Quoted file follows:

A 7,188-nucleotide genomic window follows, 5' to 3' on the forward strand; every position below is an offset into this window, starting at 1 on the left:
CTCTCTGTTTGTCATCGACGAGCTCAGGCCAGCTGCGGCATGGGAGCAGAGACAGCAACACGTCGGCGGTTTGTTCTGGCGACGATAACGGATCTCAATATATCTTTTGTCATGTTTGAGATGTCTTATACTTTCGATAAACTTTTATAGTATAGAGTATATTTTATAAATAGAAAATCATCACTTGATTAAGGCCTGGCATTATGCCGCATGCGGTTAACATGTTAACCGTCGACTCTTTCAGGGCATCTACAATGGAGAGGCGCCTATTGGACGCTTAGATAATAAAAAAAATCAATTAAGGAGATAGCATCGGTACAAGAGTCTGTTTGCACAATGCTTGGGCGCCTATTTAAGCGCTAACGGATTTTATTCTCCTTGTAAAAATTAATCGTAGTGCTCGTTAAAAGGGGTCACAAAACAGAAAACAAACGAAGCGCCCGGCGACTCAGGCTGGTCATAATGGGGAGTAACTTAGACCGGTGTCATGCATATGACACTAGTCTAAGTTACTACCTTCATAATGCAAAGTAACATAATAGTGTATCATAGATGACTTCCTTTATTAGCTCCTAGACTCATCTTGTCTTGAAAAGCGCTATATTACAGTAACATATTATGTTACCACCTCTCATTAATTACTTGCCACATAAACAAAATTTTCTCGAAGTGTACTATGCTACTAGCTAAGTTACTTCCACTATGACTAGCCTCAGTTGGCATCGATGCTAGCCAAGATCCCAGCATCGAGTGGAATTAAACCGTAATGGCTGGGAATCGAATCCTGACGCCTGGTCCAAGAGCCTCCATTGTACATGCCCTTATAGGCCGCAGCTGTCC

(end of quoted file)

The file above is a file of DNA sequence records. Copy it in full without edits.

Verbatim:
A 7,188-nucleotide genomic window follows, 5' to 3' on the forward strand; every position below is an offset into this window, starting at 1 on the left:
CTCTCTGTTTGTCATCGACGAGCTCAGGCCAGCTGCGGCATGGGAGCAGAGACAGCAACACGTCGGCGGTTTGTTCTGGCGACGATAACGGATCTCAATATATCTTTTGTCATGTTTGAGATGTCTTATACTTTCGATAAACTTTTATAGTATAGAGTATATTTTATAAATAGAAAATCATCACTTGATTAAGGCCTGGCATTATGCCGCATGCGGTTAACATGTTAACCGTCGACTCTTTCAGGGCATCTACAATGGAGAGGCGCCTATTGGACGCTTAGATAATAAAAAAAATCAATTAAGGAGATAGCATCGGTACAAGAGTCTGTTTGCACAATGCTTGGGCGCCTATTTAAGCGCTAACGGATTTTATTCTCCTTGTAAAAATTAATCGTAGTGCTCGTTAAAAGGGGTCACAAAACAGAAAACAAACGAAGCGCCCGGCGACTCAGGCTGGTCATAATGGGGAGTAACTTAGACCGGTGTCATGCATATGACACTAGTCTAAGTTACTACCTTCATAATGCAAAGTAACATAATAGTGTATCATAGATGACTTCCTTTATTAGCTCCTAGACTCATCTTGTCTTGAAAAGCGCTATATTACAGTAACATATTATGTTACCACCTCTCATTAATTACTTGCCACATAAACAAAATTTTCTCGAAGTGTACTATGCTACTAGCTAAGTTACTTCCACTATGACTAGCCTCAGTTGGCATCGATGCTAGCCAAGATCCCAGCATCGAGTGGAATTAAACCGTAATGGCTGGGAATCGAATCCTGACGCCTGGTCCAAGAGCCTCCATTGTACATGCCCTTATAGGCCGCAGCTGTCC